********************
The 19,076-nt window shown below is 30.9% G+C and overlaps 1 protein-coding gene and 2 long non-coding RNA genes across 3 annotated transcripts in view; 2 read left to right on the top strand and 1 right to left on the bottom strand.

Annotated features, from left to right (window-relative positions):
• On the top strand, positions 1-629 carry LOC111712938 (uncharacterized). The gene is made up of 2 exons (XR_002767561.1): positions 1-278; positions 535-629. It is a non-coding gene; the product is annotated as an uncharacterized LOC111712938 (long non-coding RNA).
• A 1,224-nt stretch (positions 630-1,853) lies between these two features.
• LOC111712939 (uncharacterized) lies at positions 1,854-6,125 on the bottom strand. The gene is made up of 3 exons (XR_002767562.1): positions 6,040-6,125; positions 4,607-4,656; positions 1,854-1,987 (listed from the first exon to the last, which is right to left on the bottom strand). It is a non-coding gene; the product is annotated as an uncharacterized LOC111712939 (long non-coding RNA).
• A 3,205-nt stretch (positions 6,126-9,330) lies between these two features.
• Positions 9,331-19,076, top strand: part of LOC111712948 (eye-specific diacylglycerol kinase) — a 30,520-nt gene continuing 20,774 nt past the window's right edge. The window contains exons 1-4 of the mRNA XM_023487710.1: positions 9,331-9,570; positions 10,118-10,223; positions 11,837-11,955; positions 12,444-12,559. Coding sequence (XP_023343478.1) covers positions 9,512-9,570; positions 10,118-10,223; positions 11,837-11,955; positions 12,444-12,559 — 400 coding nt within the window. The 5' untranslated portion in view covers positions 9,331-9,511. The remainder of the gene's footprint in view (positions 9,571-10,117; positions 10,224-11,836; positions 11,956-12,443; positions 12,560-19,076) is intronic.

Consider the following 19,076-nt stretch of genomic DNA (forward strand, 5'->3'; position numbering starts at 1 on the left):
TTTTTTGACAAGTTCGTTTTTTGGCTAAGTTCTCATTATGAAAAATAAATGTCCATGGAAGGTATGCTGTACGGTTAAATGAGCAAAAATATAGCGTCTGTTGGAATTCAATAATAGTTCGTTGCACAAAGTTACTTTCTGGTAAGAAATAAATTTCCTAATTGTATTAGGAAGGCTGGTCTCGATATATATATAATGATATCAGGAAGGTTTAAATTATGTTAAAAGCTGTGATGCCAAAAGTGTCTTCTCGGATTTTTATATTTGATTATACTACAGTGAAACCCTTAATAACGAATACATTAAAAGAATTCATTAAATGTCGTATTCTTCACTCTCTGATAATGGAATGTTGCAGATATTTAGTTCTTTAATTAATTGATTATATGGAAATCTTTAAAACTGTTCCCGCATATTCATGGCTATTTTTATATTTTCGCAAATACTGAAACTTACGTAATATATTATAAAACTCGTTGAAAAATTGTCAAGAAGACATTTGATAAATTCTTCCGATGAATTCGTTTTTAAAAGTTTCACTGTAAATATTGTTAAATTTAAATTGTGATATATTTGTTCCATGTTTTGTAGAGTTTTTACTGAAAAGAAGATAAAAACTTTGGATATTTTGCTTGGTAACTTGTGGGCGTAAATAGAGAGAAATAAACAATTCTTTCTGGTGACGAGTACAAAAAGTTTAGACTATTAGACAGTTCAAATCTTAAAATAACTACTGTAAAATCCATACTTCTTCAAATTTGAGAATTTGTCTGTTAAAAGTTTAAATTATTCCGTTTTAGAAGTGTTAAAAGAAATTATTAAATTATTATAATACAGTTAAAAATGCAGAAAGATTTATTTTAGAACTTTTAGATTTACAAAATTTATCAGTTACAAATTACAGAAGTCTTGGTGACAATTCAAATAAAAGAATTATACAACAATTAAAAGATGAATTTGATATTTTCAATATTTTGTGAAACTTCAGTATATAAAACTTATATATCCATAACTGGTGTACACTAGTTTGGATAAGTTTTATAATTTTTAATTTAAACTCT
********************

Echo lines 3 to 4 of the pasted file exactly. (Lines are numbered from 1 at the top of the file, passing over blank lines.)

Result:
• On the top strand, positions 1-629 carry LOC111712938 (uncharacterized). The gene is made up of 2 exons (XR_002767561.1): positions 1-278; positions 535-629. It is a non-coding gene; the product is annotated as an uncharacterized LOC111712938 (long non-coding RNA).
• A 1,224-nt stretch (positions 630-1,853) lies between these two features.